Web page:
Catholic Moral Demands in America Politics: A New Paradigm
Journal of Church and State, 51(1), 4- 23, December 2009
Jo-Renee Formicola, Ph.D. Department of Political Science and Public Affairs
Although it has been quickly forgotten, Rudolph Giuliani, who considers himself a Catholic, was the Republican frontrunner for most of the 2008 presidential primary campaign. This evoked mixed reactions within the church hierarchy, from silence to notable opposition to “hizonner's” pro-choice policies.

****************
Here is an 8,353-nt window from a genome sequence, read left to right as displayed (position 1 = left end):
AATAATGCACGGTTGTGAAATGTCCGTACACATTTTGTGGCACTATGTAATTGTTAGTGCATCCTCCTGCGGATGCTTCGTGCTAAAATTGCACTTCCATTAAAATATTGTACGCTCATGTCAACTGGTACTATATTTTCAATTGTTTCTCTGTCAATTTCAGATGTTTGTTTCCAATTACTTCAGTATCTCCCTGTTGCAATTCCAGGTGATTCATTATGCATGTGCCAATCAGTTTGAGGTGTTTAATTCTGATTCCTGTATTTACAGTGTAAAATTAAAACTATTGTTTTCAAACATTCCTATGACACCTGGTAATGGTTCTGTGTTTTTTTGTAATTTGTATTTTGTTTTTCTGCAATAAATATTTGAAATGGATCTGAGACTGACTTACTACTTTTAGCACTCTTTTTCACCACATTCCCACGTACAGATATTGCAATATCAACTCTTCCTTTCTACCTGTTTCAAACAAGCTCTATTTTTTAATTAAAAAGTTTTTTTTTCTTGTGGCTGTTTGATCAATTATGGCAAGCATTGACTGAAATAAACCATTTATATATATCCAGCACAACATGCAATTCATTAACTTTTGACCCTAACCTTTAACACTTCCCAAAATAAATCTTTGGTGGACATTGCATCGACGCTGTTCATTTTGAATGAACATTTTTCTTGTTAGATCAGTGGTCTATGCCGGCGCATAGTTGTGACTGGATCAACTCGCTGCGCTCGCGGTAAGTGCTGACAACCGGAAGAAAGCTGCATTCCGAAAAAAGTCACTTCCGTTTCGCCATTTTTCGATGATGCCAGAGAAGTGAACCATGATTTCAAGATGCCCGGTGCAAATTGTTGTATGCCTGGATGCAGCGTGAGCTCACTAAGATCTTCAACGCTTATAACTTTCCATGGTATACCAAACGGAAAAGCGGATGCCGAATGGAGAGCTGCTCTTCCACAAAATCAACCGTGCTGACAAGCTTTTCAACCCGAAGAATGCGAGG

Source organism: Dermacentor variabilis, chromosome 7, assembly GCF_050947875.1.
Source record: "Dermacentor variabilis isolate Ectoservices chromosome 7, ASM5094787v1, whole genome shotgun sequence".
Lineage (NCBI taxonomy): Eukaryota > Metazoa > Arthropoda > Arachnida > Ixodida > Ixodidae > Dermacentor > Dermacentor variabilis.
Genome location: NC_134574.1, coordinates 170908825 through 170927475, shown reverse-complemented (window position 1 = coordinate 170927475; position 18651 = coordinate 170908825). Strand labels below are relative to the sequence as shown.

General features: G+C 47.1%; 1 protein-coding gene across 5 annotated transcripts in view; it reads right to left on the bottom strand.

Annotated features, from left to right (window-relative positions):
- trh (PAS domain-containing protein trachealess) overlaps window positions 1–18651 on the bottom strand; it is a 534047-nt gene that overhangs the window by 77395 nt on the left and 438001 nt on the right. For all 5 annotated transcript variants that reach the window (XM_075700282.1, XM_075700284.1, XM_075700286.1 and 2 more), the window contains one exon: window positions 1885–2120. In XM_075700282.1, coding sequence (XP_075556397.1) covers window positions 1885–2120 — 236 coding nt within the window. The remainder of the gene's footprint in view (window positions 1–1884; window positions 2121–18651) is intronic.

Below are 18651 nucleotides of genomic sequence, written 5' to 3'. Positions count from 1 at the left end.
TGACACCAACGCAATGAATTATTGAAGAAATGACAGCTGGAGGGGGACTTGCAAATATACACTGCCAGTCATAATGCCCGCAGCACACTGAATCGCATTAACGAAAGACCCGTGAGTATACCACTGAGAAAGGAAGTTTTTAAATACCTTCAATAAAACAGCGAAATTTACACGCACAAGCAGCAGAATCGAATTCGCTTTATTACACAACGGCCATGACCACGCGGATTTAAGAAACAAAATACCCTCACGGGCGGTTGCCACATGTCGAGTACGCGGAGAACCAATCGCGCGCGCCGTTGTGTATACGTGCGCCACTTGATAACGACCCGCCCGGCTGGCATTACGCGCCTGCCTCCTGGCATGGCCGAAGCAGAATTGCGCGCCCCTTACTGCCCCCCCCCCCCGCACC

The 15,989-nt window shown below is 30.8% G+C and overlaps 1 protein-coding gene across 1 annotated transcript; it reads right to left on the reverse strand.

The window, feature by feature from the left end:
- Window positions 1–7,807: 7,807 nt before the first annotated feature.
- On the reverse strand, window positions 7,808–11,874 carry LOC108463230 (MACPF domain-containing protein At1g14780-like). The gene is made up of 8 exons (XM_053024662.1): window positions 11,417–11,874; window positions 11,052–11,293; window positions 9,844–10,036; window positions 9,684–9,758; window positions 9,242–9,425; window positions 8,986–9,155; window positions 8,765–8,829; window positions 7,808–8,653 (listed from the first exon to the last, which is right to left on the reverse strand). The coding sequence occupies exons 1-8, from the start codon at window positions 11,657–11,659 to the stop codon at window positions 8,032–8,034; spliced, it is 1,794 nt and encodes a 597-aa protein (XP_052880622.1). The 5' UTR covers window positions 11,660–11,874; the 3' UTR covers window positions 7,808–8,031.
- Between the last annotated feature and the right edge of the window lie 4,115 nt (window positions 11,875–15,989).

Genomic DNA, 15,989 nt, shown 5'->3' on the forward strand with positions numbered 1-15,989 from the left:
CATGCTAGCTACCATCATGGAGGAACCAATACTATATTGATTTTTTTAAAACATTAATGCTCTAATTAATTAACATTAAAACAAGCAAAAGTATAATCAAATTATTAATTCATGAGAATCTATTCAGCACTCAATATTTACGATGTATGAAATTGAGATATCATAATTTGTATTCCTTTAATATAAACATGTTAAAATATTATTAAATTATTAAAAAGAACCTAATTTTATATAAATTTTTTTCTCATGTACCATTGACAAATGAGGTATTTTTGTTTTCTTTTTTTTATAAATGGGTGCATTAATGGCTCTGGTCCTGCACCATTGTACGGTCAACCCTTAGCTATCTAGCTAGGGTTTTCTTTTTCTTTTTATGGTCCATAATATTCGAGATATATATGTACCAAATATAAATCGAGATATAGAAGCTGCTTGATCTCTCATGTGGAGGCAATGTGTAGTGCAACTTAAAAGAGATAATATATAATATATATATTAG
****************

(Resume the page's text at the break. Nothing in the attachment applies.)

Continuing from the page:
While Giuliani's loss of the Republican presidential nomination appears to have been for reasons other than religion,1 it still leaves open the question of what difference a candidate's Catholicism makes in U.S. politics. Thus, it is important to articulate and understand the influence of Catholic thought and teachings on candidates, especially since more critical moral demands have been placed on Catholic politicians since the Supreme Court's decision in Roe v. Wade2 in 1973. Since then, the Church has asserted that a candidate for public office must work in the public arena to support public policies that protect all life.